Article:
question- field potential & population spike

MGLinWS mglinws at
Fri Sep 22 19:30:39 EST 1995

I recently wrote:

:You should know that many of us consider these
:"spikes" to be essential to understanding the computations performed by
:neurons in places like the hippocampus and cerebral cortex, where much
:work on LTP has been done.  In fact, if an LTP-like process is involved
:neural plasticity, we may one day find proof for such a process through
:single-unit recording methods in behaving animals that demonstrate
:in neural activity that parallel changes in behavioral performance (i.e.,

hdvorak at (Hannah Dvorak) responded:

:And, as you surely know, just this has been done by McNaughton and
:Wilson, who showed increases in correlated firing between place cells
:during maze running and again while the rats were sleeping after
:running the maze, and presumably "replaying" the memory of the maze
:in their sleep.  However, to the best of my knowledge it has not been
:shown that such a change in firing patterns is directly due to LTP.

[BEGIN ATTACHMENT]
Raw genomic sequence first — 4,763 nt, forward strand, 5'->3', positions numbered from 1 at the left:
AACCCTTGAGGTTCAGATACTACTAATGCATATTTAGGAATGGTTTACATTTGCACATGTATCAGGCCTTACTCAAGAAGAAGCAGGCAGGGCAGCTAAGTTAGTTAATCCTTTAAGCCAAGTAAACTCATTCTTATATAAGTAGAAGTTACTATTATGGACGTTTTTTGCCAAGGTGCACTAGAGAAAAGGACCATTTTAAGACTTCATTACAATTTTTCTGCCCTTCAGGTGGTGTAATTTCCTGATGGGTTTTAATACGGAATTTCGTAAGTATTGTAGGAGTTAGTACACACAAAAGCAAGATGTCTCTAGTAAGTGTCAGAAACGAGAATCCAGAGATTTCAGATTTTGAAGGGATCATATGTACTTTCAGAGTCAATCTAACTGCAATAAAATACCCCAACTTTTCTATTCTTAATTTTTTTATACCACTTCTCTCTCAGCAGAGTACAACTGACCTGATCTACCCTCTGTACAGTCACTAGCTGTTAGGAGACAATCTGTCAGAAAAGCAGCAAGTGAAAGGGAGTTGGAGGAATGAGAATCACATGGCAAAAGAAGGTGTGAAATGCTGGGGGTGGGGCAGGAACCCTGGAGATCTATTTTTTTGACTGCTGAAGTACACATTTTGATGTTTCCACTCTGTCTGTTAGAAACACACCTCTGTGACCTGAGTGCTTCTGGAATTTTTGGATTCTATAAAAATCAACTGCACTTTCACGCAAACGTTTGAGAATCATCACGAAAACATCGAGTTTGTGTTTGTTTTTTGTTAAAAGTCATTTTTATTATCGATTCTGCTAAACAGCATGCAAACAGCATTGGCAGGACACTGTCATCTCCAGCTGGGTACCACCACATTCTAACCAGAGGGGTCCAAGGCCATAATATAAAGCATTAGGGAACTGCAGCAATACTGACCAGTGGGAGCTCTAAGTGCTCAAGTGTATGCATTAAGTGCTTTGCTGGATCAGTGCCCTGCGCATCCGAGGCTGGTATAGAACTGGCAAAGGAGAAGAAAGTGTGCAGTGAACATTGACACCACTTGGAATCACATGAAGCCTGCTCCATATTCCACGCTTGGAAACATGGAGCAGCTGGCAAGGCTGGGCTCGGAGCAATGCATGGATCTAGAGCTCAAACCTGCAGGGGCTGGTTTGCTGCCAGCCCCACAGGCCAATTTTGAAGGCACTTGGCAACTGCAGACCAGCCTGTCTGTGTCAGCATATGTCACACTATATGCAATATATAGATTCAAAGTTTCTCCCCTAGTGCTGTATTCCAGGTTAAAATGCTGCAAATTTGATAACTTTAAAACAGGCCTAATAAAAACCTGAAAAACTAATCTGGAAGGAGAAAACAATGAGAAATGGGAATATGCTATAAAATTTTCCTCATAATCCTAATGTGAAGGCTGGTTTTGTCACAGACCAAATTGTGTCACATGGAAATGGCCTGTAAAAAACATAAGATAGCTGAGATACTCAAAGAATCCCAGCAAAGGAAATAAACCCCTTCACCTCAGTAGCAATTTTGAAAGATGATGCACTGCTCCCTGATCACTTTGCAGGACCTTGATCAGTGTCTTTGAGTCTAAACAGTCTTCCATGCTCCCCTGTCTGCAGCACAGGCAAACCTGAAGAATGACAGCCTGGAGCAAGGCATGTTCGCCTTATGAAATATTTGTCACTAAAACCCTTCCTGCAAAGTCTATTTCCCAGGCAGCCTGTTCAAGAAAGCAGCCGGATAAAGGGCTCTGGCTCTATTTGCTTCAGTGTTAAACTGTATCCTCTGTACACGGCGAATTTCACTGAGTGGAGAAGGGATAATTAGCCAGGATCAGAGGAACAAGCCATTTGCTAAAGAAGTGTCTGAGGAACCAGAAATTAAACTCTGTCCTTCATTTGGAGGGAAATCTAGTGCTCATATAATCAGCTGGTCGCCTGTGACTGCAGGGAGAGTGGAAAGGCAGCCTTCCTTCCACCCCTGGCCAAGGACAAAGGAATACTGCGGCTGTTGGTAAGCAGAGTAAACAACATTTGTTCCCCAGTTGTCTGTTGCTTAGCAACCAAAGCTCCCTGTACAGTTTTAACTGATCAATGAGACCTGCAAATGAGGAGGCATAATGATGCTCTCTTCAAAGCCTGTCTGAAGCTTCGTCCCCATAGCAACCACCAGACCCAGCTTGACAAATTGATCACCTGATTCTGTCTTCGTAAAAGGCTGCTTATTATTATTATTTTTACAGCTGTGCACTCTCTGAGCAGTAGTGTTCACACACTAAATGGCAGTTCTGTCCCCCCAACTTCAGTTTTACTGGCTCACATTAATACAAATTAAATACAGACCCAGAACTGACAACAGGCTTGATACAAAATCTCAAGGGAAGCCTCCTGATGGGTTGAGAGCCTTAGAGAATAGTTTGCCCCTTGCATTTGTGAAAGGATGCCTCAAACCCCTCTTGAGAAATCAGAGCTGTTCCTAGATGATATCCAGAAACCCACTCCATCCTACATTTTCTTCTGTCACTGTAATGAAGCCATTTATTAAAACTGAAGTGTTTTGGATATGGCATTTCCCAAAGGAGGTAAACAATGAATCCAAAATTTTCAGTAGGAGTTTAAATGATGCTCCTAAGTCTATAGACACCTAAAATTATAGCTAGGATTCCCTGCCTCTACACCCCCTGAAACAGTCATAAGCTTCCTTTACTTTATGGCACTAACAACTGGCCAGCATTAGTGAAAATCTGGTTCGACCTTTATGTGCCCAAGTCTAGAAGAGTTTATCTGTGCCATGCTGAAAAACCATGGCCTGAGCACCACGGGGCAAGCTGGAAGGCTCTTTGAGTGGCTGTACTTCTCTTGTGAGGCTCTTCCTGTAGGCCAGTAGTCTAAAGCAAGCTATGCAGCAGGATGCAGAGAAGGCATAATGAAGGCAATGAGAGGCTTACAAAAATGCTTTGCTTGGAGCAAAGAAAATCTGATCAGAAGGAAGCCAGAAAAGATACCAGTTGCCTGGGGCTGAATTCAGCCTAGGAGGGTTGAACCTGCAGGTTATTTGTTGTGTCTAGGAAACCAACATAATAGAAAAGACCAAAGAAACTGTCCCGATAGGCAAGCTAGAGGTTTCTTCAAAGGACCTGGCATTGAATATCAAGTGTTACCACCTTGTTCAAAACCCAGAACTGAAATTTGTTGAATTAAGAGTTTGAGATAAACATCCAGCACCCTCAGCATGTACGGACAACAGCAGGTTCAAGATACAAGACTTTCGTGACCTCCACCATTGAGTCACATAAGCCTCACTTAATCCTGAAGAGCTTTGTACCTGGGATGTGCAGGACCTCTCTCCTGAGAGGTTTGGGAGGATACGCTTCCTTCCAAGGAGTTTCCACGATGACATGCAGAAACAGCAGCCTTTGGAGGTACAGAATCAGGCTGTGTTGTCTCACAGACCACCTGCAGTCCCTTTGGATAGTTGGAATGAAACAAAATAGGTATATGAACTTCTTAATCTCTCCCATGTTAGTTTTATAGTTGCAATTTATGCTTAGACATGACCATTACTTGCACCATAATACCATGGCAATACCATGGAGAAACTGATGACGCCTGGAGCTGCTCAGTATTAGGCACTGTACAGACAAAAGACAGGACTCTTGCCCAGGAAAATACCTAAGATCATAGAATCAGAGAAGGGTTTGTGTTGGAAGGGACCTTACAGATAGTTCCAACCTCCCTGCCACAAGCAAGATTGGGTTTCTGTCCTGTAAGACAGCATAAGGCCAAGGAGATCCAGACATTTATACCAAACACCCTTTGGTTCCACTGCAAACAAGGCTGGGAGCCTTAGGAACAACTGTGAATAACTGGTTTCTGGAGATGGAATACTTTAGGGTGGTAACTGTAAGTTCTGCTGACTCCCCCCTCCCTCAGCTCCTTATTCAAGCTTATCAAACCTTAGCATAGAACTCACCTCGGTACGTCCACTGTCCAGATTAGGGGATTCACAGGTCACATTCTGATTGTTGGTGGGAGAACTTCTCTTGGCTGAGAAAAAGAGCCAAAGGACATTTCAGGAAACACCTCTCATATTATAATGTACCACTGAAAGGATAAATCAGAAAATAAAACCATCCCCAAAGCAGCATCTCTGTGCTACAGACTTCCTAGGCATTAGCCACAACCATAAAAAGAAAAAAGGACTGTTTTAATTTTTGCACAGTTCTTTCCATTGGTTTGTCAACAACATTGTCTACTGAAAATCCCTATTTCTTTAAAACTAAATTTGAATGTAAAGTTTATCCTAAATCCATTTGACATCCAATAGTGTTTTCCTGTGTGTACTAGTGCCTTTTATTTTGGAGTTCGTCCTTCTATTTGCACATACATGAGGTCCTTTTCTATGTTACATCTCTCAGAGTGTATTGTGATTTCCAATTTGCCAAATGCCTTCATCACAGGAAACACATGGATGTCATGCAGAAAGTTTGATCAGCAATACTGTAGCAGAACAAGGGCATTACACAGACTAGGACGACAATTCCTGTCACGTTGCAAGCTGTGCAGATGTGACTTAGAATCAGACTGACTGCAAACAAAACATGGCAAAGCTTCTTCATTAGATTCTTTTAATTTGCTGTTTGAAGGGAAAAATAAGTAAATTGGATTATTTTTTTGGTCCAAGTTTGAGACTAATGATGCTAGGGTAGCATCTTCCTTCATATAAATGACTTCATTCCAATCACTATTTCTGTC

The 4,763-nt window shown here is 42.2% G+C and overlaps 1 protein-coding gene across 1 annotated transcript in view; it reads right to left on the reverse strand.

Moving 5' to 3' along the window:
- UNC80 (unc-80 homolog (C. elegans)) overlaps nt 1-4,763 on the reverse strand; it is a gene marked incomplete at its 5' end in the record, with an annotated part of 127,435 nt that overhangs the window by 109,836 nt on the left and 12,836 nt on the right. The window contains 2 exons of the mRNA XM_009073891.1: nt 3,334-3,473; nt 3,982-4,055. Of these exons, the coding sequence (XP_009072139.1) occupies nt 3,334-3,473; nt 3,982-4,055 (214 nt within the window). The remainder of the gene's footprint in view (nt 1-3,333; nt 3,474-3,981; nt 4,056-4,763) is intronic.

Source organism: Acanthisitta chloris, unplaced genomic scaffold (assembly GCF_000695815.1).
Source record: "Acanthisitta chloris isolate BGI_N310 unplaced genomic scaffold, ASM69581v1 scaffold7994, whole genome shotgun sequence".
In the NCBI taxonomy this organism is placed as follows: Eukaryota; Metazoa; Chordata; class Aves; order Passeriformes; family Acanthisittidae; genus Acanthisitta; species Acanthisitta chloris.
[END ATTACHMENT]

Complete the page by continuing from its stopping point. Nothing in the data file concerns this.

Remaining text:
:It's probably a more complicated network property (which, in my
:opinion, does make it more interesting).

The paper by McNaugton and Wilson was a wonderful demonstration of 
recent developments in many neuron recording.  However, I am not sure 
that the McNaugton and Wilson article "proved" anything, other
than showing that neurons are capable of firing in a correlated fashion 
during multiple behavioral states.  

I must admit that I chose the wrong words in my original statement.  
I said that "changes in neural activity that parallel changes in 
behavioral performance" might be evidence for learning and this 
evidence might be based on an LTP-like process.  An e-mail I received 
in response to my posting pointed out that I forgot that "correlation 
is not causation".  I agree!  Simple correlations between behavior and 
neural activity, or between pairs of neurons, before and after some 
behavior is learned is not "proof" of learning.  What we really need is 
proof that the change in neural activity PREDICTS the animal's state of 
learning.  (This is the best we can due.  Statistically speaking, there
is no "proof" of causation.)

Mark Laubach
Wake Forest University

P.S. My intent was simply to ensure that the original poster of this 
series was not confused in thinking that action potentials can not 
be recorded extracellularly.  

P.P.S. I know that there are no direct data that suggest a role for LTP in

mediating learning.  I leave it to those who study LTP to tell us all when

they have finally resolved the issue of LTP and its role in brain

P.P.P.S. I hope that the result IS due to network properties.  This is
I study!

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